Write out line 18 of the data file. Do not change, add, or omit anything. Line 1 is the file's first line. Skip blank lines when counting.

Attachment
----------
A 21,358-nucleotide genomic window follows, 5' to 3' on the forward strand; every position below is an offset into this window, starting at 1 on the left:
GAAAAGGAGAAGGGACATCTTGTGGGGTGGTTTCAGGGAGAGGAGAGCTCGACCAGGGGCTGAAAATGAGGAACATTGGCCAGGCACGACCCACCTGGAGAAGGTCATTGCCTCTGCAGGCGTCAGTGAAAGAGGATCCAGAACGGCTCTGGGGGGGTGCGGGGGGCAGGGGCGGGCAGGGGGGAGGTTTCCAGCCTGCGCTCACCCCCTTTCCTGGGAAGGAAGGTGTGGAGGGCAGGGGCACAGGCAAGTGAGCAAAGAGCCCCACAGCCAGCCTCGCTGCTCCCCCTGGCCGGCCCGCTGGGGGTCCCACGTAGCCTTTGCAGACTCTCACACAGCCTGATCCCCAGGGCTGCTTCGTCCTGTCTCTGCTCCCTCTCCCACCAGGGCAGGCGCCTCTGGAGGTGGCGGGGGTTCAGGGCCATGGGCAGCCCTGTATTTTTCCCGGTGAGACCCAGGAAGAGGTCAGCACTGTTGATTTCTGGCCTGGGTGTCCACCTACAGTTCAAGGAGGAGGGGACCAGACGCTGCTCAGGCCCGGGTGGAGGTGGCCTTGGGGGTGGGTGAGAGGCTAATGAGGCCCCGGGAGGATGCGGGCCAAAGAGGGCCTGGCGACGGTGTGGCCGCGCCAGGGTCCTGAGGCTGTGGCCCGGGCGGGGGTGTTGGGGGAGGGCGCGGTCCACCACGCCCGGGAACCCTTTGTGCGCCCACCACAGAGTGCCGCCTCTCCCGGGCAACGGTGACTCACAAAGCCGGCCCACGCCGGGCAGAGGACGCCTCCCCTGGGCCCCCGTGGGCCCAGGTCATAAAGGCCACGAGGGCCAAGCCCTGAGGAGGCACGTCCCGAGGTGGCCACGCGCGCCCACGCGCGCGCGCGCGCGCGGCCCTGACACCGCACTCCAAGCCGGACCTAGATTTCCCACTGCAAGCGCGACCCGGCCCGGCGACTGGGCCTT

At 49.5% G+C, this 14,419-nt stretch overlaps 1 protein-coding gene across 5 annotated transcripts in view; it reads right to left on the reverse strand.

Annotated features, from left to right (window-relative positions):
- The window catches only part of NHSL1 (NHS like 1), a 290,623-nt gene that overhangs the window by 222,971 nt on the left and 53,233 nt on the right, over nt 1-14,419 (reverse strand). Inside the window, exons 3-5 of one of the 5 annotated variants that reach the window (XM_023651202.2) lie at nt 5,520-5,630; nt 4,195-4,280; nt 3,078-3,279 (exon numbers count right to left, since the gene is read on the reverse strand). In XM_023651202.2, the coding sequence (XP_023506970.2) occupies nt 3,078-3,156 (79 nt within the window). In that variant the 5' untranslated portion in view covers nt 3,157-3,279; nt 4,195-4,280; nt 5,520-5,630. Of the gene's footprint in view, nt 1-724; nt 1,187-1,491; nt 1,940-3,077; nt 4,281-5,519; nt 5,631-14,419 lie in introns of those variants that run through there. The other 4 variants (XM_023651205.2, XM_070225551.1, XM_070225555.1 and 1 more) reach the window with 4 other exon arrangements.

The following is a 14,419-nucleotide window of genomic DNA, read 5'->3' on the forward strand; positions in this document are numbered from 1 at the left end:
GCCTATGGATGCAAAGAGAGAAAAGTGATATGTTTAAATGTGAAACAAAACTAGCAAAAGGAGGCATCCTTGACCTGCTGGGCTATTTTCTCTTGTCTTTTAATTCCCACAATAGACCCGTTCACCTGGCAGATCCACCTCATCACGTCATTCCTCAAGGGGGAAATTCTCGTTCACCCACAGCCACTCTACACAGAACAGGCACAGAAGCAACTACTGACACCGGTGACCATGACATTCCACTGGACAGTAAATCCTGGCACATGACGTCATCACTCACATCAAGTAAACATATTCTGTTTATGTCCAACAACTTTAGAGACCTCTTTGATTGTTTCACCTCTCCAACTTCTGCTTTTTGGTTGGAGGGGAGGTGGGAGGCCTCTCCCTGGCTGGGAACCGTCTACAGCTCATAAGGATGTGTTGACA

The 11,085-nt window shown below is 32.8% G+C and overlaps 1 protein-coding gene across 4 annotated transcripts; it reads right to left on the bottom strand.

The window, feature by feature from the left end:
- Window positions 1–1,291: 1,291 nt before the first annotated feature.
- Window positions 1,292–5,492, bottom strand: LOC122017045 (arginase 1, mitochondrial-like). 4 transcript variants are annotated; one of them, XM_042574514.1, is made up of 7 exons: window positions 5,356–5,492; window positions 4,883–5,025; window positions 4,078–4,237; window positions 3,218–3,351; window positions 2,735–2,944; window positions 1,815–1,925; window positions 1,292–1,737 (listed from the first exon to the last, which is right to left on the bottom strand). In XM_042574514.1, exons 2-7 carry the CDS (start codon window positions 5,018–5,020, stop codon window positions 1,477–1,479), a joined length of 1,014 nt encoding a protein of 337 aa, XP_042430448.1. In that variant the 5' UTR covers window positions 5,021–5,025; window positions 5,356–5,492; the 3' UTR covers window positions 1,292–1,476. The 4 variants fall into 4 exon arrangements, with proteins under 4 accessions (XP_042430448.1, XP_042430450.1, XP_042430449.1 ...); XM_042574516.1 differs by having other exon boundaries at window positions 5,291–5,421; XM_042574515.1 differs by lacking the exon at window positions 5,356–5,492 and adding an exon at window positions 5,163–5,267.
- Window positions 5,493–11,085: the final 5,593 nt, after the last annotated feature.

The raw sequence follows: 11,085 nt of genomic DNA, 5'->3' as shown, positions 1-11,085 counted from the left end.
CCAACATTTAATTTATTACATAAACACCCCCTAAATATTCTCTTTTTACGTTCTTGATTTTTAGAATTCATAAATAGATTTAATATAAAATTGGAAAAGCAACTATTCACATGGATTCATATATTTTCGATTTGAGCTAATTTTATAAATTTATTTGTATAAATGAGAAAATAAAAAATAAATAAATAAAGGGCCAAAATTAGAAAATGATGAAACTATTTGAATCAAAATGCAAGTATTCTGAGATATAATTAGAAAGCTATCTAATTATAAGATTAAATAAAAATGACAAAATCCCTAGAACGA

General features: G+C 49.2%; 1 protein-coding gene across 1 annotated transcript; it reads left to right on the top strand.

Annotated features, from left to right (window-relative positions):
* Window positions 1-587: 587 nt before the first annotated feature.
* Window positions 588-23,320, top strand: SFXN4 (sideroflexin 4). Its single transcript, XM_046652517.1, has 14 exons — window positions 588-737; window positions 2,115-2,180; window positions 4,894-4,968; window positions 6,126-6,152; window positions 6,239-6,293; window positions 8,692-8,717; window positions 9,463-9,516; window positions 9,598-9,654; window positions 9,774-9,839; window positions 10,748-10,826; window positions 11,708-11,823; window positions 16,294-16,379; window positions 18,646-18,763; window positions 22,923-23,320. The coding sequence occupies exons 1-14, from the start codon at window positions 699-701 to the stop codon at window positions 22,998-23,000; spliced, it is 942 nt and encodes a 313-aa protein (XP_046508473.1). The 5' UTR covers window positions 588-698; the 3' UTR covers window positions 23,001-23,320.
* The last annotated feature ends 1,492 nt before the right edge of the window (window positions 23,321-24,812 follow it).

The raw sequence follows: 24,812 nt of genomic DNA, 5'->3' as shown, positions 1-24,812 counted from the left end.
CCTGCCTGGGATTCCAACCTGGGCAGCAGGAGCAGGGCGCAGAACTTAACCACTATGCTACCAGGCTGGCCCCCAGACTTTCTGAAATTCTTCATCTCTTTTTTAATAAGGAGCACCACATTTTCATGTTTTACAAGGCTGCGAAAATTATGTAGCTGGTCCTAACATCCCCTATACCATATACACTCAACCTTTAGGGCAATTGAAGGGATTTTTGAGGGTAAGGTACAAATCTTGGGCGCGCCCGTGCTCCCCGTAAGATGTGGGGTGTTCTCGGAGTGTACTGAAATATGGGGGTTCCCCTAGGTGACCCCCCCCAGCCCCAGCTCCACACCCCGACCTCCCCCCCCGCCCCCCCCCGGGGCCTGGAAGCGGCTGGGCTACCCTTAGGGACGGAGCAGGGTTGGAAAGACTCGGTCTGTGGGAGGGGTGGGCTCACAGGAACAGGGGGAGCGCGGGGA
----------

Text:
* Window positions 588-23,320, top strand: SFXN4 (sideroflexin 4). Its single transcript, XM_046652517.1, has 14 exons — window positions 588-737; window positions 2,115-2,180; window positions 4,894-4,968; window positions 6,126-6,152; window positions 6,239-6,293; window positions 8,692-8,717; window positions 9,463-9,516; window positions 9,598-9,654; window positions 9,774-9,839; window positions 10,748-10,826; window positions 11,708-11,823; window positions 16,294-16,379; window positions 18,646-18,763; window positions 22,923-23,320. The coding sequence occupies exons 1-14, from the start codon at window positions 699-701 to the stop codon at window positions 22,998-23,000; spliced, it is 942 nt and encodes a 313-aa protein (XP_046508473.1). The 5' UTR covers window positions 588-698; the 3' UTR covers window positions 23,001-23,320.